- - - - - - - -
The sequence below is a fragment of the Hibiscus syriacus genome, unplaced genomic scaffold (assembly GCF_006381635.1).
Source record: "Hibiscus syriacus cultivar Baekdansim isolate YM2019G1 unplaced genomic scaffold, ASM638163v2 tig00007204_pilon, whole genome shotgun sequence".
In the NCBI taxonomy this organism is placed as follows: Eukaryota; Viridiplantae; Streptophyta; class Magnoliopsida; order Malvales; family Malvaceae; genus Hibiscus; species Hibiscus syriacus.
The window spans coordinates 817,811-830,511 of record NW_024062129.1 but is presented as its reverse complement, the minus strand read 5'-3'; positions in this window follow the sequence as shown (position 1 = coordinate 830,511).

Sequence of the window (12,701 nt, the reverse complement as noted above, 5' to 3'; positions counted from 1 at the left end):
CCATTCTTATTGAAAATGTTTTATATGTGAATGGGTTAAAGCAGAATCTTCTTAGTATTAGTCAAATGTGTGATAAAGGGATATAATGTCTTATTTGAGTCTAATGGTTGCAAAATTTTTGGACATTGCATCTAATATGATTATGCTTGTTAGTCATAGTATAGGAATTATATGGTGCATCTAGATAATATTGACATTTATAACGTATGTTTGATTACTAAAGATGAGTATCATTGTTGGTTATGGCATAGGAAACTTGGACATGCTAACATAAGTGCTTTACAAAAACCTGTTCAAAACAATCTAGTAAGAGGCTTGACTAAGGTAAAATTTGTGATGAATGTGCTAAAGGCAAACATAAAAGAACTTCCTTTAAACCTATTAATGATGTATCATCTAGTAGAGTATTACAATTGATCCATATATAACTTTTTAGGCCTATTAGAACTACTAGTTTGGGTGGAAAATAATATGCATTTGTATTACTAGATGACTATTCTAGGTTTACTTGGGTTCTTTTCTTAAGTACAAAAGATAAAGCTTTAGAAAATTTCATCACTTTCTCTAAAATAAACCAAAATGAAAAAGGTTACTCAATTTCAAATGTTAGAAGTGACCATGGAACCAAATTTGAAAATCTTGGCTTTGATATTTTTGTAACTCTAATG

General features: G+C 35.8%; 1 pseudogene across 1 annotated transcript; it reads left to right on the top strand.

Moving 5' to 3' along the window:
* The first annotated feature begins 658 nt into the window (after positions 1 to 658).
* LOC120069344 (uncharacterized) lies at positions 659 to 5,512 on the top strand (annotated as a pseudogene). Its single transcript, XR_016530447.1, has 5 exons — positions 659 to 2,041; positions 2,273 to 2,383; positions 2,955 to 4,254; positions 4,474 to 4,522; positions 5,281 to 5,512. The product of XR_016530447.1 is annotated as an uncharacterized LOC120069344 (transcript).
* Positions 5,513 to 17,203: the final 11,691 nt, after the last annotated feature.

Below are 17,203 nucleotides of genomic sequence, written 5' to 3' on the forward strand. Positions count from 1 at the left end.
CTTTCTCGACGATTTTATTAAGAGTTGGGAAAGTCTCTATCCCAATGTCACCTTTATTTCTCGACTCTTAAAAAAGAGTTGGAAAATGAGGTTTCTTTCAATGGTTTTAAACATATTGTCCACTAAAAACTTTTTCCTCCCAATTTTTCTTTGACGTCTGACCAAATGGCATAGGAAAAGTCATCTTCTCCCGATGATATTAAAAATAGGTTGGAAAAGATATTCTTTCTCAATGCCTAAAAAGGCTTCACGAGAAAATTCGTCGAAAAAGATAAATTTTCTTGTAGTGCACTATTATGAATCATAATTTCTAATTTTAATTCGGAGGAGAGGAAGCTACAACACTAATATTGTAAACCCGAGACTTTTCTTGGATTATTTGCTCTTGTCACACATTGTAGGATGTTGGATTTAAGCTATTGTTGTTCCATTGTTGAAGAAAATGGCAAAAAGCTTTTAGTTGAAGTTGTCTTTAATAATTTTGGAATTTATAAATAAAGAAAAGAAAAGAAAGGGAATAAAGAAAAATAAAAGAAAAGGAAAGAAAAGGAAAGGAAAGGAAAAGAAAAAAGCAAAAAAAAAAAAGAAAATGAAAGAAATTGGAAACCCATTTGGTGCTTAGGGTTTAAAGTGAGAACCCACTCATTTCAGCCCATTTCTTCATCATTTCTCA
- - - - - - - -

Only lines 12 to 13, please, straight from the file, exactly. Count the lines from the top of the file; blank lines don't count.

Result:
Below are 17,203 nucleotides of genomic sequence, written 5' to 3' on the forward strand. Positions count from 1 at the left end.
CTTTCTCGACGATTTTATTAAGAGTTGGGAAAGTCTCTATCCCAATGTCACCTTTATTTCTCGACTCTTAAAAAAGAGTTGGAAAATGAGGTTTCTTTCAATGGTTTTAAACATATTGTCCACTAAAAACTTTTTCCTCCCAATTTTTCTTTGACGTCTGACCAAATGGCATAGGAAAAGTCATCTTCTCCCGATGATATTAAAAATAGGTTGGAAAAGATATTCTTTCTCAATGCCTAAAAAGGCTTCACGAGAAAATTCGTCGAAAAAGATAAATTTTCTTGTAGTGCACTATTATGAATCATAATTTCTAATTTTAATTCGGAGGAGAGGAAGCTACAACACTAATATTGTAAACCCGAGACTTTTCTTGGATTATTTGCTCTTGTCACACATTGTAGGATGTTGGATTTAAGCTATTGTTGTTCCATTGTTGAAGAAAATGGCAAAAAGCTTTTAGTTGAAGTTGTCTTTAATAATTTTGGAATTTATAAATAAAGAAAAGAAAAGAAAGGGAATAAAGAAAAATAAAAGAAAAGGAAAGAAAAGGAAAGGAAAGGAAAAGAAAAAAGCAAAAAAAAAAAAGAAAATGAAAGAAATTGGAAACCCATTTGGTGCTTAGGGTTTAAAGTGAGAACCCACTCATTTCAGCCCATTTCTTCATCATTTCTCA